In operation, the RF detection module 172 monitors the outbound RF signals 98 and/or 112 and produces therefrom an envelope signal 184. The envelope signal 184 represents local oscillation (LO) leakage and/or in-phase/quadrature (IQ) imbalance. In general, if the outbound RF signals 98 and/or 112 are free of LO leakage components and IQ imbalance components, the envelope signal 184 will have a constant magnitude. Conversely, when LO leakage and/or IQ imbalance is present in the outbound RF signals 98 and/or 112, the magnitude of the envelope signal 184 will vary corresponding to the amount of LO leakage and/or IQ imbalance. This will be described in greater detail with reference to FIG. 5.

The signal conversion module 174 converts the envelope signal 184 into an error signal 186 in accordance with the baseband processing of the transmitter producing the outbound RF signals 98. In one embodiment, the baseband processing is in accordance with IEEE 802.11a and in another embodiment, the baseband processing is in accordance with IEEE 802.11g. The RF transmission error detection module 175 will be discussed in greater detail with reference to FIGS. 5-7.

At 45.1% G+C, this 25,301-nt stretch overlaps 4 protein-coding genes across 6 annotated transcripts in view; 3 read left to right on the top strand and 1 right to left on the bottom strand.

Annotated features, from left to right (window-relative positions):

The error detection module 176 is operably coupled to determine LO leakage 188 and/or IQ imbalance 190 from the error signal 186. In one embodiment, the error detection module includes a time domain to frequency domain conversion module that is operably coupled to convert the error signal from a time domain to a frequency domain. In this embodiment, the error signal includes, in the frequency domain, a local oscillation leakage component and an IQ imbalance component. In another embodiment, the error detection module 176 may include a fast Fourier transform module.